The Belated Laser Revolution

As you may already know, the future is now. And when you stop and think about it, it really is. It’s the 21st century and things which not long ago were science fiction are now so commonplace we don’t even notice them anymore. My mobile phone doesn’t need buttons because it has a touchscreen. It also probably has more computing power than the Apollo missions used to get men to land on the Moon. The notebook I throw in my bag every morning has a pocket containing an SD card which can store 16 gigabytes of data. And finally, one of my favourite geek toys is a violet laser. With a wavelength of 405 nm, it produces a lovely colour which cannot be recreated by either inks or any regular display screen. Lasers are literally everywhere, and they have been since the advent of the compact disk.

But humanity should have had access to laser technology long long ago. Well before we actually acquired it. Applications for science funding always ask about things like “how your research may benefit society at large” and “what impact your work may have on society”. This always bemuses my astronomical friends no end, because clearly it’s not particularly obvious how astronomy research may benefit society at all. But sometimes, just sometimes, the potential benefits are overwhelming. Had the world paid more attention to radio astronomy, for instance, laser technology may have been around a lot sooner than it was.

The following quotation by Nobel laureate C. H. Townes (an excerpt from the book “Astrophysical Lasers”) explains it a lot better and more eloquently than I could…

“Masers and lasers have of course been of economic and technical importance, as well as of scientific interest. I sometimes point out to politicians and other administrative types that if radio astronomy had been sponsored more strongly in the United States we probably would have had masers and lasers sooner. Masers could have been detected long ago in the sky – probably as early as the 1930s, and certainly immediately after or during World War II they could easily have been detected, but nobody was looking. The United States as a whole did not do very well by radio astronomy shortly after the war, as compared to the British and the Australians. They generally did a wonderful job, but still not quite enough.

Suppose someone had indeed looked, and seen this peculiar maser radiation. What would they have thought if they detected such radiation before masers were thought of in the lab? Would they have attributed it to Little Green Men, just as Little Green Men was initially used as the origin of pulsars because nobody understood them? The maser radiation would have been seen to be modulated, of all things. A very successful SETI operation? No such phenomena could happen natural according to thinking of that time. However, I’m sure that someone would have figured it out before long and concluded yes, that is what’s happening – the molecular states are inverted, and we get amplification. That would probably have suggested trying out such an idea in the laboratory. So masers and lasers – highly applied technology, in a sense – could well have come out of astronomy.”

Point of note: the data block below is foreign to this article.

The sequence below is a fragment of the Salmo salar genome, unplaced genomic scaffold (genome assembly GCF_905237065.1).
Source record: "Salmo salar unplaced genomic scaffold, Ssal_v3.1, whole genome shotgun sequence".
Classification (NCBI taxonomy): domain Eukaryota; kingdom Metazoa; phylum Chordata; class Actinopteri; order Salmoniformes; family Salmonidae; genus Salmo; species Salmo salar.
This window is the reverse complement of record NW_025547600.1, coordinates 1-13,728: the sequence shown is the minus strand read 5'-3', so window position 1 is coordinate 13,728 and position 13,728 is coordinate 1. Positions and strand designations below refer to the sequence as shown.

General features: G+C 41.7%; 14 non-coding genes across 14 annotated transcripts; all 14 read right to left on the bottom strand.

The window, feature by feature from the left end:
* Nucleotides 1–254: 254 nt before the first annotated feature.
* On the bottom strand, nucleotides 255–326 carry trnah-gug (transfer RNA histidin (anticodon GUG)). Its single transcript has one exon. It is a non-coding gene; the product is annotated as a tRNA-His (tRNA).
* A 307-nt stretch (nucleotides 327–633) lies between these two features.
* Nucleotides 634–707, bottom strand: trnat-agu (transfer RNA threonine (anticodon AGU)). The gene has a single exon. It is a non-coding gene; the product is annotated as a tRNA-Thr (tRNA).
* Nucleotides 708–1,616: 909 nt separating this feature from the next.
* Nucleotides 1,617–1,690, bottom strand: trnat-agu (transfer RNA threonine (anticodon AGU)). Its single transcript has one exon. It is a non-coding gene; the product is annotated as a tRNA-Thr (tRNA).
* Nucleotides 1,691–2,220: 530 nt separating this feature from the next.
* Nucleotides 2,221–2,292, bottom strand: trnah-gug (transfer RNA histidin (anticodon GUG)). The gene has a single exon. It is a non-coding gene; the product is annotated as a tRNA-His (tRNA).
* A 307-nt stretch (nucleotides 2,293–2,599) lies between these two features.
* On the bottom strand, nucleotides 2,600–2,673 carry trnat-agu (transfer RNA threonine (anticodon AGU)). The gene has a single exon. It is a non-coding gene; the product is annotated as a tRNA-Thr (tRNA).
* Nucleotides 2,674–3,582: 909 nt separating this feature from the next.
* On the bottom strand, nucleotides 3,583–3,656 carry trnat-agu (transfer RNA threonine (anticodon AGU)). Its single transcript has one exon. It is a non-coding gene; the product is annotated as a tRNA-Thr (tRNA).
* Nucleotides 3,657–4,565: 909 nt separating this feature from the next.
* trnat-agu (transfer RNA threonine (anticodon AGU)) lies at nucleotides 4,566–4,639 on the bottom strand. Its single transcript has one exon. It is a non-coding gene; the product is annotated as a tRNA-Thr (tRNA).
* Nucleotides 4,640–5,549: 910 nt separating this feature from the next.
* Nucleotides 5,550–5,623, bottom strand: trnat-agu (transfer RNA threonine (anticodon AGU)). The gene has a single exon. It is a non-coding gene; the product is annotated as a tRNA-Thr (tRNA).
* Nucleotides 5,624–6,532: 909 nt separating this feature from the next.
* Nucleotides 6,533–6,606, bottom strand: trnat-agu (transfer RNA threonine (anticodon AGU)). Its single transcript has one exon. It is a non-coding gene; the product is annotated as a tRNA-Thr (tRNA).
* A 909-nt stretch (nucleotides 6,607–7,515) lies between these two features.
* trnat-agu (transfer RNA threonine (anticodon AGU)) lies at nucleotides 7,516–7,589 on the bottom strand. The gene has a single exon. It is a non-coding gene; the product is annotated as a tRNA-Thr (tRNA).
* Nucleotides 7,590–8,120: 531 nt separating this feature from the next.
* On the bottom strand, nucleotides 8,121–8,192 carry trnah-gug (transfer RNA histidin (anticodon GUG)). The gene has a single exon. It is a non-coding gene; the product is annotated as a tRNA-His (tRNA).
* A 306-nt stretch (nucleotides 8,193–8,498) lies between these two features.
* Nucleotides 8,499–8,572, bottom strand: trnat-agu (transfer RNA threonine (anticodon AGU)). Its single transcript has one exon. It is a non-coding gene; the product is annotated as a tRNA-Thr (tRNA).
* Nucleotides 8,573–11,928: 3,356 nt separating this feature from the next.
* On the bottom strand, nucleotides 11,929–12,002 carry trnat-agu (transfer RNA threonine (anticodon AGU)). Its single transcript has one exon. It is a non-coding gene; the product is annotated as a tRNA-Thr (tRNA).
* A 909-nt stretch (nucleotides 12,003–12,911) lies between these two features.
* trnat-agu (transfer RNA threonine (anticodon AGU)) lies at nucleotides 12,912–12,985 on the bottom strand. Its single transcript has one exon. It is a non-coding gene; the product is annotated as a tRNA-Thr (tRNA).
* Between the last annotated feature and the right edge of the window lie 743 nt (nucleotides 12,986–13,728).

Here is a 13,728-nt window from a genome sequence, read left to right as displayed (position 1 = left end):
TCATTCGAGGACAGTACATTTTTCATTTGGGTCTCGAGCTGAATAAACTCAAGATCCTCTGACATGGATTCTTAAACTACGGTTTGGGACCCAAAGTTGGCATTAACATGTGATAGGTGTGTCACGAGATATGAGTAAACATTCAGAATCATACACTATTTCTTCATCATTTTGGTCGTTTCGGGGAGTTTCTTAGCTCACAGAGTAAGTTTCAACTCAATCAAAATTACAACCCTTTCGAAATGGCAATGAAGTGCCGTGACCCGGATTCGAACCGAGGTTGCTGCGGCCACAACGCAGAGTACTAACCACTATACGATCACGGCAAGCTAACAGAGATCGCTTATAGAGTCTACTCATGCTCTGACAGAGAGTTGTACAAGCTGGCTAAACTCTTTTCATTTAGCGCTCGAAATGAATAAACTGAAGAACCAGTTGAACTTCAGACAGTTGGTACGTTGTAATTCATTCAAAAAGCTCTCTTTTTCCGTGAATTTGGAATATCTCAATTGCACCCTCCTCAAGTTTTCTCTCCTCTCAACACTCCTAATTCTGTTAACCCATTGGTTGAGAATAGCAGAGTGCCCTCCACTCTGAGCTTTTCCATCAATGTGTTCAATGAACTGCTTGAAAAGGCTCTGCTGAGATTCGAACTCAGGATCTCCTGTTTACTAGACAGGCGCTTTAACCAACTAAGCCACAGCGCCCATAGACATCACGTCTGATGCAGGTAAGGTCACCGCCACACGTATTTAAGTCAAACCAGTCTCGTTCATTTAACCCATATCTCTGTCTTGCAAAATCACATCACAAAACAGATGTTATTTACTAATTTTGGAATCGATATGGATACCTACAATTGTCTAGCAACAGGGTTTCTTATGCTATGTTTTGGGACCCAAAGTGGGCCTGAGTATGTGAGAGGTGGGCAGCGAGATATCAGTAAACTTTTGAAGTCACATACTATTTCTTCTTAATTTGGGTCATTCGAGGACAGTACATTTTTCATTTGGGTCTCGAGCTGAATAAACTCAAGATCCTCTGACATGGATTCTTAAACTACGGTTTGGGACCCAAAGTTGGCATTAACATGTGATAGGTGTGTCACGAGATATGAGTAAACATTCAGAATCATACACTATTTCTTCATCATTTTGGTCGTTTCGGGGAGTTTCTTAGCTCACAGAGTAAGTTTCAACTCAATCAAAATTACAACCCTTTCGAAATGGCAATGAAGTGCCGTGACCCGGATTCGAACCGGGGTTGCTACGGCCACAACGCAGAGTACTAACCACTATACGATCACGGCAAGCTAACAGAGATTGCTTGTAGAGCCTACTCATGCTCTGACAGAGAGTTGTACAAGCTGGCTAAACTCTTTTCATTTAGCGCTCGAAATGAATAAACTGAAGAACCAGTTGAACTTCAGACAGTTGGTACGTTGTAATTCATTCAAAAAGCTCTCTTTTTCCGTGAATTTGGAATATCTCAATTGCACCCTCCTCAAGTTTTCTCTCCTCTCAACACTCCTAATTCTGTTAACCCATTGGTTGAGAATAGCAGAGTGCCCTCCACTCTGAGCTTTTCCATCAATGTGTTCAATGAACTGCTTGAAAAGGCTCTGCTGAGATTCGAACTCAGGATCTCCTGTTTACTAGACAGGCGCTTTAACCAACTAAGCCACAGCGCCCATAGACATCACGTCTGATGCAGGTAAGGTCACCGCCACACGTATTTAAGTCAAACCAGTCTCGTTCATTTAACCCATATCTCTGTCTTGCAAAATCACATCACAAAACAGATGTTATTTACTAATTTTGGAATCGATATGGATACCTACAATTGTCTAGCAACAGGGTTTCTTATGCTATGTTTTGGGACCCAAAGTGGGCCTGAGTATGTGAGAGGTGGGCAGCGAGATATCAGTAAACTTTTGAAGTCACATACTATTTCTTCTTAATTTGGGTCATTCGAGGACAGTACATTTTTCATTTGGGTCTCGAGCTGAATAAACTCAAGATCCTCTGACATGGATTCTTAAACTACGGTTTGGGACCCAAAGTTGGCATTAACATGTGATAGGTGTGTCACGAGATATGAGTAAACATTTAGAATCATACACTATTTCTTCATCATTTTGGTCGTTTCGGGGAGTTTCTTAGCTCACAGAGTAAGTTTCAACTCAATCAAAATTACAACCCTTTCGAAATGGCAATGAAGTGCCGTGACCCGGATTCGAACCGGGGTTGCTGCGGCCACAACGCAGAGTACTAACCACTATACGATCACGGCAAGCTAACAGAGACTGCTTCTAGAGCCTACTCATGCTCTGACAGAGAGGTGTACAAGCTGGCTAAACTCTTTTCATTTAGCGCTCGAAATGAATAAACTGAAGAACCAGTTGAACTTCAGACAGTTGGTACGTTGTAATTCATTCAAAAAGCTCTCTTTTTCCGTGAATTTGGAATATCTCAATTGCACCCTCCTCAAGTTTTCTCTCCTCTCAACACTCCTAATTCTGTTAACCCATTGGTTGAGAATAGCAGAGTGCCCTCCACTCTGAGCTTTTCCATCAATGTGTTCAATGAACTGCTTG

Is astronomy research important? Yes. Potentially a lot more important, and for a lot more reasons than most people care to realise. Most people, including the astronomers themselves.

The above image is of Karl Jansky and his rotating 20.7 Mhz antenna. Little more than an aerial-laden aeroplane wing on car tyres in a potato field. But it was with this antenna that Jansky made his discovery in 1932 of a strong source of radio emission coming from the centre of the galaxy, beginning the entire field of radio astronomy. With the exception of a young engineer in Wheaton, Illinois, named Grote Reber, Jansky’s work was largely ignored by the scientific community.

(Image credit: Bell Labs, Holmdel, New Jersey)

About Invader Xan

Molecular astrophysicist, usually found writing frenziedly, staring at the sky, or drinking mojitos.
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